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The Siberian/Chinese Invasion of the Russian Republic was a failed offensive manuever by the Chinese Army and the Siberian military to seize and occupy the lands claimed by the self-declared Russian Republic. Launched on July 5th, the operation intended to flood across the Republic and occupy it before winter snowfall blanketed western Siberia and to establish Siberian control to the Ural mountains, from which it was hoped after a brief period they'd be capable of operating in conjunction with the Communes of Saint Petersburg to complete the Revolution in Russia.

The operation came to a failure though, as it failed to reach its alloted time-tables and quickly ran afoul of Russian winters, as well as unaccounted for local resistance. The endemic set-backs through the later part of the invasion and the concentration on the urban centers in the southern portion of the nation lead to large criticism by the Chinese and Russian authorities about the ability of General Tien Shen, who was considered to have been largely outflanked despite utilizing better armor and higher numbers. Initial inteligence reports were also questioned in regards to grossly undervaluing the troop strength of the Russian Republic.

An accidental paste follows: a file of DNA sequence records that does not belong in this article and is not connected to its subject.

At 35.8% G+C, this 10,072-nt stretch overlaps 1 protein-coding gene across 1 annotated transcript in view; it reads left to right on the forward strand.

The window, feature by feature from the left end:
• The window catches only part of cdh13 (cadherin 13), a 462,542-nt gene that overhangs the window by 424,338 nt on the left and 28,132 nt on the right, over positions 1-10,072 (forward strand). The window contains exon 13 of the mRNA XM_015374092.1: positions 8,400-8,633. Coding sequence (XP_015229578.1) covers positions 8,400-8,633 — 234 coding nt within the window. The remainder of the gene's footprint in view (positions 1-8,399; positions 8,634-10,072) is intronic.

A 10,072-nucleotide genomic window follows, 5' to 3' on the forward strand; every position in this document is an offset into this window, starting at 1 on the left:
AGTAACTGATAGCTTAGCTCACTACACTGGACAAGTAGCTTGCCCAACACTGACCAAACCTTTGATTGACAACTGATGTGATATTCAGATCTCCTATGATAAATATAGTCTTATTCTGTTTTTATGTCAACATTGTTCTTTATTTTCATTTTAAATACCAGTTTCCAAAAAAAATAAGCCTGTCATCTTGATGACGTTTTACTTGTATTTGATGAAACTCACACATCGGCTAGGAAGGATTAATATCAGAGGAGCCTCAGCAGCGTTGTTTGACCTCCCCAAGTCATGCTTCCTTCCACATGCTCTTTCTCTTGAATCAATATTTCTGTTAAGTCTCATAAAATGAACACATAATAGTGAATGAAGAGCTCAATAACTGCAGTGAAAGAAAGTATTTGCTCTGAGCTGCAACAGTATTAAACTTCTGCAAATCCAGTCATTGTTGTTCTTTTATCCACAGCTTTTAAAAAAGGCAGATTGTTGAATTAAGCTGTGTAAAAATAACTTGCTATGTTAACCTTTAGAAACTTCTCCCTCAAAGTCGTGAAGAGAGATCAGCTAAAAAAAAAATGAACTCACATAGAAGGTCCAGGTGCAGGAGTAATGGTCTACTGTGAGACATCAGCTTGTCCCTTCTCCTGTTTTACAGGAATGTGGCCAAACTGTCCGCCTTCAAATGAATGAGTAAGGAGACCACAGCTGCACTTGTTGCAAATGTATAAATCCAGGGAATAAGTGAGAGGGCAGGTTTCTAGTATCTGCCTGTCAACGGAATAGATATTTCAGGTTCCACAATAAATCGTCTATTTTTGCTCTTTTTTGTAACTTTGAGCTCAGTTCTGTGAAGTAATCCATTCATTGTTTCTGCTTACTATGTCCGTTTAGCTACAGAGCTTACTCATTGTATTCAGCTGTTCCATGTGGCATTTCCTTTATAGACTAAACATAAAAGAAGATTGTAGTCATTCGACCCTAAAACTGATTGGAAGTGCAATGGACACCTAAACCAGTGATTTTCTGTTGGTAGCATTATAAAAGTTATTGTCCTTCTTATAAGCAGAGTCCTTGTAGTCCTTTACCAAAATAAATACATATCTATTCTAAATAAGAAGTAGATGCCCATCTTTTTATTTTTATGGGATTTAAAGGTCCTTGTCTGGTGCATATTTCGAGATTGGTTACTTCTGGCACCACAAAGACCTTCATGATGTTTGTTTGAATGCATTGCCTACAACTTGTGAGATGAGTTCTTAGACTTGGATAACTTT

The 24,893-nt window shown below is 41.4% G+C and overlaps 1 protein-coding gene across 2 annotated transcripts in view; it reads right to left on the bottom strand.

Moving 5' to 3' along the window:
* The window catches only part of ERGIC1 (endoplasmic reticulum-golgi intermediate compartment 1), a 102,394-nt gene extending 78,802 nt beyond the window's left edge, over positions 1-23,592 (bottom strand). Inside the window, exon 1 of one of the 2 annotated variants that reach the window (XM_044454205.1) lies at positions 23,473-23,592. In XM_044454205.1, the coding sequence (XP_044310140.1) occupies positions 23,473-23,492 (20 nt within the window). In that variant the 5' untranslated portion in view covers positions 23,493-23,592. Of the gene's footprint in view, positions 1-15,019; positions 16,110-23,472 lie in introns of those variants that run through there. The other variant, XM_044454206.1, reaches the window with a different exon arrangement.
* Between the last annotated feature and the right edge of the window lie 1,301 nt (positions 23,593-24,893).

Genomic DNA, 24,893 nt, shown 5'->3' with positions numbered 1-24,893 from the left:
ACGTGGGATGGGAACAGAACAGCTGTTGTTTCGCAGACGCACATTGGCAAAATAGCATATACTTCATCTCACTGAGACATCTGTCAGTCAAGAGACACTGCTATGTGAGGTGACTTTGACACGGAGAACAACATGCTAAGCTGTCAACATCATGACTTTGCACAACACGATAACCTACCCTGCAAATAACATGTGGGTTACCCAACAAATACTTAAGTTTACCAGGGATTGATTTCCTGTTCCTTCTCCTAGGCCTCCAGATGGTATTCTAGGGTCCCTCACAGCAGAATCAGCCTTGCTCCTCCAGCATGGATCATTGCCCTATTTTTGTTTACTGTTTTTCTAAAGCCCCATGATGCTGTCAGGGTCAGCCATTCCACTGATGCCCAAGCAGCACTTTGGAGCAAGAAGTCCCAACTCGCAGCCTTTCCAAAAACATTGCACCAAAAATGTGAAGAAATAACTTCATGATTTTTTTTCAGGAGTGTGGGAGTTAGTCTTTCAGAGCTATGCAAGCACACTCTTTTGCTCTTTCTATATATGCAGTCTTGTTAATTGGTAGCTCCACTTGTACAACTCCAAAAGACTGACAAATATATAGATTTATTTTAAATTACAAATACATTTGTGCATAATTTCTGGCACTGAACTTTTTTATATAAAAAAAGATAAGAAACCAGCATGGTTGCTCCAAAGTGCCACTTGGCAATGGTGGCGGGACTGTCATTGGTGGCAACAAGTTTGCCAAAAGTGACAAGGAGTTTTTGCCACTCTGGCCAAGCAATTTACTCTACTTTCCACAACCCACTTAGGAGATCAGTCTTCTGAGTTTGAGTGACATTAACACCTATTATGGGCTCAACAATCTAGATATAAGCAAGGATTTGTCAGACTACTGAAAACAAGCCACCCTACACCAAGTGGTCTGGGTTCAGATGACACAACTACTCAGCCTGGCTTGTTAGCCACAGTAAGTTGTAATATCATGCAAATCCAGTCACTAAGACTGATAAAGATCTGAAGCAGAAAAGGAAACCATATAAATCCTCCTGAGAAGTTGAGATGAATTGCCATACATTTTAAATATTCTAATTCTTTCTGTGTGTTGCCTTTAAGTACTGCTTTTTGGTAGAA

The fierce battles over control of southern cities such as Omsk pulled much of the force's alloted manpower. Though the damage to the city was immense, the year-long siege only produced a Republican victory when Tien Shen was forced to withdraw, despite attempts to outflank the Russians and succesful attempts to take smaller objectives.

Causes for the InvasionEdit

Since its formal inception at the collapse of the Russian state in 1971 the communist regime ruling the Russian Far-East had aspirations in reclaiming the Russian State under the principle of them being the People's Inheritors of Russia, a shared mission with the Western Communes under Radek. The Siberian power - vested in the Greater Russian People's Party - had seized a large amount of the Russian Far East with considerable backing from China. For the Chinese, the Siberian Republic was seen as an acceptable replacement to the Russian state which was seen as a dangerous bourgeoisie rival. To the Chinese, a friendly government ruling over Russia, or holding enough land to create a sustainable buffer state between them and the Russian west was considered an acceptable mission in regards to its Free Asia policy.